What happens when you paddle in circles without a plan?

Last summer, my husband and I went on vacation. The house we rented was on a small lake and had kayaks. We enjoy kayaking so we hopped in a two-person boat. Shortly thereafter, I remembered why there is joy in a one-person kayak. Seated in front, I couldn’t see what direction he was steering. There were differences in opinion about the most effective process — when to dig deep in a paddle or use less force. To top it off, we then noticed the boat was slowly taking on water. We quickly realized we had to get our act together and haul tail back to shore.

Sound familiar? I share that story for two reasons.

One reason is the tug of war we all have in thinking, “I’ll just do it myself” — my thinking mid-paddle of “This is why I like my own kayak.” That was not only selfish but stupid. In all likelihood, I wouldn’t have noticed the water coming in as soon as he did. We needed both of our strengths to get back to shore in a timely and safe manner.

As entrepreneurs and owners, we often hoard responsibility and fail to lean on our teammates. When pressured, there may be the temptation to pull back responsibility. Try to resist that temptation. Engage your team.

The second reason I share the story is that it really shows how important it is to have a plan and to communicate it. A two-person kayak moving without a proper plan and system is going to either go in circles or end up in a paddle-driven water fight with attorneys involved.

The same is true in our companies. If you have not put together a plan to focus your team, do it! Work together to break it down into how you are going to:

  • Take care of each other — This includes workforce protection, redeployment, and management. Now, more than ever, the spotlight is on the relationship between the employer and the employee. You both need each other to stay strong and healthy — physically, financially, organizationally, and culturally. Good health does not happen with a magic wand. It takes discipline, conversation, analysis, and coordination — and planning.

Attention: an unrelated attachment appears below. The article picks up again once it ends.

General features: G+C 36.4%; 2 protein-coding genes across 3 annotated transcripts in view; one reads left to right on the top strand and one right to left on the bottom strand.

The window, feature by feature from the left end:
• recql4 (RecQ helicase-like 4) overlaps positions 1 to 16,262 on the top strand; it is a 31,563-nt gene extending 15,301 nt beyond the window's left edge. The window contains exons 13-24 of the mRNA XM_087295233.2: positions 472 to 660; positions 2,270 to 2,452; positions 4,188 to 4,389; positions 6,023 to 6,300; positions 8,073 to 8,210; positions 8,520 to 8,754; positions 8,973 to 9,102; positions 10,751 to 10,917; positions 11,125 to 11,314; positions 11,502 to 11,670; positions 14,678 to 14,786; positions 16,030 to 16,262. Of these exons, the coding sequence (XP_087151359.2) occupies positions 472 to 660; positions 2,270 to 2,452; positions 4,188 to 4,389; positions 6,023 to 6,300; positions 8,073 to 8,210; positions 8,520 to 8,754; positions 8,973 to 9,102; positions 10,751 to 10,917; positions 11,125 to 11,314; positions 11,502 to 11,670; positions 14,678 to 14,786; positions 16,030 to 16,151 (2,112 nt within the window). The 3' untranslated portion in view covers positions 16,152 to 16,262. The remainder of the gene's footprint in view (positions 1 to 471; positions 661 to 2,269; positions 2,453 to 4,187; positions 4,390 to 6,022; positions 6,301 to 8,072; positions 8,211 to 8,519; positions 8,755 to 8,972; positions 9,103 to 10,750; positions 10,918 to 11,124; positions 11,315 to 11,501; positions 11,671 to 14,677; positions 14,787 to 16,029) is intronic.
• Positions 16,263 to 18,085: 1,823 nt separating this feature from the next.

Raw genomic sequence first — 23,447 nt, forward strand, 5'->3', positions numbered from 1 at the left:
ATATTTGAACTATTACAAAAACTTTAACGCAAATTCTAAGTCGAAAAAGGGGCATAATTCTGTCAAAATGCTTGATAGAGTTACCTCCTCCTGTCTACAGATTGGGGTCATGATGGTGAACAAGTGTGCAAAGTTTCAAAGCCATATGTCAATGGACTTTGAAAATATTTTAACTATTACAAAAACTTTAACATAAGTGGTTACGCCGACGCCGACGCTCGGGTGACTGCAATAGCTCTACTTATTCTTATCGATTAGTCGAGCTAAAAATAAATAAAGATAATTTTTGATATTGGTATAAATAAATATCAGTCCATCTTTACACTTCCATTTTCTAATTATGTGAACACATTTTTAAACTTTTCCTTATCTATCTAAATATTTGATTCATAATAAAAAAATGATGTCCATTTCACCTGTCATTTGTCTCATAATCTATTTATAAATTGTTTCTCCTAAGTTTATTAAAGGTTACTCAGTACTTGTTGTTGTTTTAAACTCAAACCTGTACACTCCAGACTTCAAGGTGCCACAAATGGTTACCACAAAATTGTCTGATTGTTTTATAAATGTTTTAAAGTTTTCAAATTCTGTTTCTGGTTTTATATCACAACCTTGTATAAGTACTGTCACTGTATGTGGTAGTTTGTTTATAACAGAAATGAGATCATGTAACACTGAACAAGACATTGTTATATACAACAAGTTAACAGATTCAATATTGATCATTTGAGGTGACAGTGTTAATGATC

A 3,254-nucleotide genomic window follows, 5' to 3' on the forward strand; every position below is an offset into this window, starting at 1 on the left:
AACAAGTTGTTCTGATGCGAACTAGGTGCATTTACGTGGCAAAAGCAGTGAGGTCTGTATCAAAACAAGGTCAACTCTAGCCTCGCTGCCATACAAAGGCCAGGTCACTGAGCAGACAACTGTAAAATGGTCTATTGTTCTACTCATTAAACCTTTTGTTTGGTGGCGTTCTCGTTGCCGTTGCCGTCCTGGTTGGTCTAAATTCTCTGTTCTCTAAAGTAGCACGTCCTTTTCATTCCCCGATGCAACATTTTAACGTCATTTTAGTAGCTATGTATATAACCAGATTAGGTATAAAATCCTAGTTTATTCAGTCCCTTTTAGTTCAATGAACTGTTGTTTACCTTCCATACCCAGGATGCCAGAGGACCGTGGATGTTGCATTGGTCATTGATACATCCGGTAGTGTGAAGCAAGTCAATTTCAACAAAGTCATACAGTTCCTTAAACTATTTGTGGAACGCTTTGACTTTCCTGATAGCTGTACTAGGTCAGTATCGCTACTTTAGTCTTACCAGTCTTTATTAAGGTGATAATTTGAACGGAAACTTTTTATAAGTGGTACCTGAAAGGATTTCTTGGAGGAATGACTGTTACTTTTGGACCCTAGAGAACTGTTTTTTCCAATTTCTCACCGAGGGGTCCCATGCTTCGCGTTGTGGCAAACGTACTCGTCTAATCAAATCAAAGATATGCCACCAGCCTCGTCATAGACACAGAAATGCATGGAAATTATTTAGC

• Engage your customers — How are you keeping engaged with your customers? This is always important but in the new world we live in, the priority is higher. The options at hand range from the creative to the mundane — using video and social media and other creative outlets to going retro with street mail and telephone calls.
  • Manage your supply chain — Supply chain strain is real and deserves its own plan, as was the focus in my recent blog post, “How are you handling your supply chain strain?” Plan and implement a rhythm and routine into managing your current and future supply chain demands.
  • Embrace operational efficiencies — Necessity is the mother of invention. You and your team are finding new ways of getting the job done right now because you have to. Be willing to gore the sacred cows, figure out what is working and what is not, and institute new efficiencies. The sooner you embrace and harness change, the better off you’ll be.
  • Model and stress testing scenarios — Wise business leaders recognize the power of the financial forecast, knowing that the time invested provides clarity, understanding, and, ultimately, easier and better-informed decision-making. With the uncertainty in today’s markets, the shrewdest leaders grasp the need to model best, worst, and most-likely scenarios so that they can pivot if needed. Invest the time. Do it.

Communication has never been more important than it is right now considering the pandemic and economic situation. Communicate your plans throughout the organization, as well as to customers, suppliers, and your advisors.

That’s how you’ll get to shore safely. (And, in my case, enjoy the rest of a vacation together!)

So, let me ask you: Do you have a plan? If yes, how’s it going? If not, what’s stopping you from doing it? I would love to hear from you. Shoot me an email or give me a call if you have a question.

Stay healthy, y’all!

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